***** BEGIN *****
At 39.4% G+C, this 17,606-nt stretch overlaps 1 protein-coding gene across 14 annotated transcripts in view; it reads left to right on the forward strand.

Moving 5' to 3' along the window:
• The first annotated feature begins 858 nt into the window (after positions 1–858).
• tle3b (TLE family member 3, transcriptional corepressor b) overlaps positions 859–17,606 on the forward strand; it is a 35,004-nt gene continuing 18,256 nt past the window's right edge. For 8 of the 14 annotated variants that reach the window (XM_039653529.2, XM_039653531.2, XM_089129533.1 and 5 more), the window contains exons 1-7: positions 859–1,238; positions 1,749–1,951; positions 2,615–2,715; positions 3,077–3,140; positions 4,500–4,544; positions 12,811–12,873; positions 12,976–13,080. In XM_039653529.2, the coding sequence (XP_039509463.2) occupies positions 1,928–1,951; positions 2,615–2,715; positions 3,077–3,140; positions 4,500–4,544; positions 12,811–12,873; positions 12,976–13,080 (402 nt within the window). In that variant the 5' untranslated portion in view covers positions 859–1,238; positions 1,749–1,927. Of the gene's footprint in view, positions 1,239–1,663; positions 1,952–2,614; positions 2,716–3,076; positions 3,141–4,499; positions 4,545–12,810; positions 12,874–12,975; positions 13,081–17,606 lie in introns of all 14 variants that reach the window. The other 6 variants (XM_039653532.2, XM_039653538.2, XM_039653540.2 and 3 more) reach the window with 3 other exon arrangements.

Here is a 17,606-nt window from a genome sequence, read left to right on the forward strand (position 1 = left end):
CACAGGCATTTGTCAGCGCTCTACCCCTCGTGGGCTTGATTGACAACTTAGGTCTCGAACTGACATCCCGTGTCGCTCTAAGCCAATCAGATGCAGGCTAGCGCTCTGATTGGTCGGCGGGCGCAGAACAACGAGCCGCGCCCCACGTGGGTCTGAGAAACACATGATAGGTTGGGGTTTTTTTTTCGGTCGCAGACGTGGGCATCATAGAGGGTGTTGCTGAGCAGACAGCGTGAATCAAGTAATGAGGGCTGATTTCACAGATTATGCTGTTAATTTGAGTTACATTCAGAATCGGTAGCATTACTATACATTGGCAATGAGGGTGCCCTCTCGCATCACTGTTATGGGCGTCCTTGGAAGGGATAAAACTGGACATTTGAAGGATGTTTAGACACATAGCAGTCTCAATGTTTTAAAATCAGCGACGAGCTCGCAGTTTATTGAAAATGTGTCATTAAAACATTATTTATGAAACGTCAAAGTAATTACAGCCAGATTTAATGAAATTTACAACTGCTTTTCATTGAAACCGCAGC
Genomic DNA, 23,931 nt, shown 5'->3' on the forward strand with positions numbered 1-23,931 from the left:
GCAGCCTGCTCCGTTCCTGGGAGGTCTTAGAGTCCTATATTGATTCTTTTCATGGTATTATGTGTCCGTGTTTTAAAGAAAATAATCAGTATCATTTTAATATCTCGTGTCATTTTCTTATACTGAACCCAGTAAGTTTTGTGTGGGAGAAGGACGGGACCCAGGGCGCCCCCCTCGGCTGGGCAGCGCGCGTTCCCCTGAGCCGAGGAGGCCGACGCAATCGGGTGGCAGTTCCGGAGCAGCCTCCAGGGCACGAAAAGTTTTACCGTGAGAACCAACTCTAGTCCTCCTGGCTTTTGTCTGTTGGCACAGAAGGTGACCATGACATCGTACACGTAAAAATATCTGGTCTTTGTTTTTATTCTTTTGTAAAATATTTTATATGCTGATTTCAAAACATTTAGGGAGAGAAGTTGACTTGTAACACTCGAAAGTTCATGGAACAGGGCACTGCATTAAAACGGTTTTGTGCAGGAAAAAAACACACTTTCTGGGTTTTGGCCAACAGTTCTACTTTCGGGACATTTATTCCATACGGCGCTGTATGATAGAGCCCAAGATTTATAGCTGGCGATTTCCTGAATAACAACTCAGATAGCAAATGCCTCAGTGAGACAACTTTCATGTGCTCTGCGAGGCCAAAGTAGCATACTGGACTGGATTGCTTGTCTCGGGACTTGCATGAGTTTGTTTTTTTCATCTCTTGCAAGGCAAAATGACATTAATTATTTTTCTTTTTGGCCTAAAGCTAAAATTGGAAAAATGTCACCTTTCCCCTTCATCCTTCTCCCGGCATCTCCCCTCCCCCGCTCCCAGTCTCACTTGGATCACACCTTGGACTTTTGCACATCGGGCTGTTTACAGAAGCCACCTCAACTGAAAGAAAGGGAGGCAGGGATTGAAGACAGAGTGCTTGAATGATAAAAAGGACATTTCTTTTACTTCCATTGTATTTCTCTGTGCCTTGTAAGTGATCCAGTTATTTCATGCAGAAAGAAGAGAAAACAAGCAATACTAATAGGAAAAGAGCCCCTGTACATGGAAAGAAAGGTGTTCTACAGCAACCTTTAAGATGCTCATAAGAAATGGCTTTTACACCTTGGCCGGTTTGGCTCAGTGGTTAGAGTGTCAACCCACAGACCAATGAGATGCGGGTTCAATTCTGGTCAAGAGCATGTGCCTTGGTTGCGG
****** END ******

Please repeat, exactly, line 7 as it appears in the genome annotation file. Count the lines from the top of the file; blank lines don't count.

Genomic DNA, 23,931 nt, shown 5'->3' on the forward strand with positions numbered 1-23,931 from the left: